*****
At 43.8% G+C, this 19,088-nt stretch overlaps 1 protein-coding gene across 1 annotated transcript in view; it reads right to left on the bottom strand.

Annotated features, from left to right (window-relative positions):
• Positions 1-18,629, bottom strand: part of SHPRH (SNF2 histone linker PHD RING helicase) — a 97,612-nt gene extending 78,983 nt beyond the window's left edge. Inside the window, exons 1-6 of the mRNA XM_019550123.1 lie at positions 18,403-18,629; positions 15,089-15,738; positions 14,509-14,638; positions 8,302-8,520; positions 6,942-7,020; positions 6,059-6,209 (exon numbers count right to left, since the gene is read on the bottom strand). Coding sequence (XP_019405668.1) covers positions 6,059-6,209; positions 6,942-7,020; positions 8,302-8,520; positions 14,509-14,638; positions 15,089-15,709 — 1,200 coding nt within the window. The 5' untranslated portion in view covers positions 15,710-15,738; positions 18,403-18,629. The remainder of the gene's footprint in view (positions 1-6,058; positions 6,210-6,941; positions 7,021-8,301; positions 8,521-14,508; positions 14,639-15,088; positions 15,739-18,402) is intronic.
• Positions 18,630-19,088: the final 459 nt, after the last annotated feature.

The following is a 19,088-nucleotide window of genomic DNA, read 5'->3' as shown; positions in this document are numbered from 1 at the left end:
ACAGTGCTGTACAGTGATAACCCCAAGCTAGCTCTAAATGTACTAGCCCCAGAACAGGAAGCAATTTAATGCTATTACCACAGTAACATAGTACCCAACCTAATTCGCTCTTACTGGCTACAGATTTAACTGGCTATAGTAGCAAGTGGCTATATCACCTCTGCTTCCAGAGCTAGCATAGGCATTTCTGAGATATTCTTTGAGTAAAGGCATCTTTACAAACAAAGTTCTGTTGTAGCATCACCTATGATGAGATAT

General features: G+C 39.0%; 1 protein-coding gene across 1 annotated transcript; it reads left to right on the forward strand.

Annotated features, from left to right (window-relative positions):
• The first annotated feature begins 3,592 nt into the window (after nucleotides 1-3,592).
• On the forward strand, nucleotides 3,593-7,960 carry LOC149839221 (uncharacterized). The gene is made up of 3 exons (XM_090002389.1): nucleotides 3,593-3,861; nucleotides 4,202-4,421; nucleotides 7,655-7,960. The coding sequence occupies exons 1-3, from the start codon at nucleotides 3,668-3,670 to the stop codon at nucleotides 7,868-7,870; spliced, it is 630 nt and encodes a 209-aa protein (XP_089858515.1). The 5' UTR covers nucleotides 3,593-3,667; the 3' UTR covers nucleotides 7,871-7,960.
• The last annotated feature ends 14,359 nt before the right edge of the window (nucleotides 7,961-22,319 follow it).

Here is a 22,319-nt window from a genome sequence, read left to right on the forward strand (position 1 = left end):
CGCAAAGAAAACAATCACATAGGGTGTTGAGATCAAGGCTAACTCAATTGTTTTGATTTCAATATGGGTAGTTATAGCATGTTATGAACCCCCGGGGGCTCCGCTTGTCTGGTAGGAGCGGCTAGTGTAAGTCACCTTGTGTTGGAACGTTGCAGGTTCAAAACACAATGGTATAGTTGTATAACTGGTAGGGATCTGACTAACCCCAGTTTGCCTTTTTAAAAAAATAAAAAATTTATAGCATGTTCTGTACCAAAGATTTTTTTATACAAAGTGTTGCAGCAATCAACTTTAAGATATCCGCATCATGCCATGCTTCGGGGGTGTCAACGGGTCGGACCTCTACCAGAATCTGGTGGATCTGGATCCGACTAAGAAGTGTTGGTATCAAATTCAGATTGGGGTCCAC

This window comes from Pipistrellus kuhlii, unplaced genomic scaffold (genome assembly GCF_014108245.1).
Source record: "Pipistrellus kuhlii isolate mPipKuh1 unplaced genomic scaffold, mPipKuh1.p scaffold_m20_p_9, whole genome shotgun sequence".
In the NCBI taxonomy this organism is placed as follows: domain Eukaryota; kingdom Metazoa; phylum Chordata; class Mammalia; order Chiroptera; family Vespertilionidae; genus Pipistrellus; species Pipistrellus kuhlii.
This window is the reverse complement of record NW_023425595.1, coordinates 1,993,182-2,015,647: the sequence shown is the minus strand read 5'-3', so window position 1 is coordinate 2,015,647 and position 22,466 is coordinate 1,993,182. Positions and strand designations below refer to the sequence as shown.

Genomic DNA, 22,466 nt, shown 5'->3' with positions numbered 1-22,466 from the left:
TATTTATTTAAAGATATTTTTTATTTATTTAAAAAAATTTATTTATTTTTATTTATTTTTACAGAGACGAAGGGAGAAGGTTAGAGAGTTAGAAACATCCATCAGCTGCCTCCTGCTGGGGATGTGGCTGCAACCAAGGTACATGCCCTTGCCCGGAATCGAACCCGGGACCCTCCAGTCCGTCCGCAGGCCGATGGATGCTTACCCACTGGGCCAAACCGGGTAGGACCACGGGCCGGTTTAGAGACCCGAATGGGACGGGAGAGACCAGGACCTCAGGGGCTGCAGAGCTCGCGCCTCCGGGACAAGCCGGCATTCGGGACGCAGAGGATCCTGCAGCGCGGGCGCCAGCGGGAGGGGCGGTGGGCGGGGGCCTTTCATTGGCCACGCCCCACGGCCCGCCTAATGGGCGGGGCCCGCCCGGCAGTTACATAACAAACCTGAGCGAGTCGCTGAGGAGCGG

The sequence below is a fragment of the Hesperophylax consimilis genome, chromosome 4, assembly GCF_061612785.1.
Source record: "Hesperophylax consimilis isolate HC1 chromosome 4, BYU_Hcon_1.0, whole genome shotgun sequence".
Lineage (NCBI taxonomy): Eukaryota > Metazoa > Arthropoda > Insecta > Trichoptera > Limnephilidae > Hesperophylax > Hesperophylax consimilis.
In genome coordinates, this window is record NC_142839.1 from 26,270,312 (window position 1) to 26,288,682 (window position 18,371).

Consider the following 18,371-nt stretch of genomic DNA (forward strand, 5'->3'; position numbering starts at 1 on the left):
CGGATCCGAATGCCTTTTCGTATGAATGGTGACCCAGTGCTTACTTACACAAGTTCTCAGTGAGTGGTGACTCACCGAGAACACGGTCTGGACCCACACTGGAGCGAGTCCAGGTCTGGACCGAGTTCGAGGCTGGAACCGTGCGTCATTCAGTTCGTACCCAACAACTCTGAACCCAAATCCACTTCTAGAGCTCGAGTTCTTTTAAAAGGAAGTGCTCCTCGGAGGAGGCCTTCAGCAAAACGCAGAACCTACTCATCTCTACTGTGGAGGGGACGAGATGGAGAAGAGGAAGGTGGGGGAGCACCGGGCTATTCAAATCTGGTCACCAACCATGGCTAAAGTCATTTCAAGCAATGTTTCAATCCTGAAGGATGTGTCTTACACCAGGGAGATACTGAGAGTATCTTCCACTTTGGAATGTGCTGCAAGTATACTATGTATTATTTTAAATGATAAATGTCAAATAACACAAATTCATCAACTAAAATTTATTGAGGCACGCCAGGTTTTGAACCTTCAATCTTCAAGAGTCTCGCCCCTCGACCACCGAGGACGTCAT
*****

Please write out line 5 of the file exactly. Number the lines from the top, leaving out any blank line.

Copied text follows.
The following is a 19,088-nucleotide window of genomic DNA, read 5'->3' as shown; positions in this document are numbered from 1 at the left end: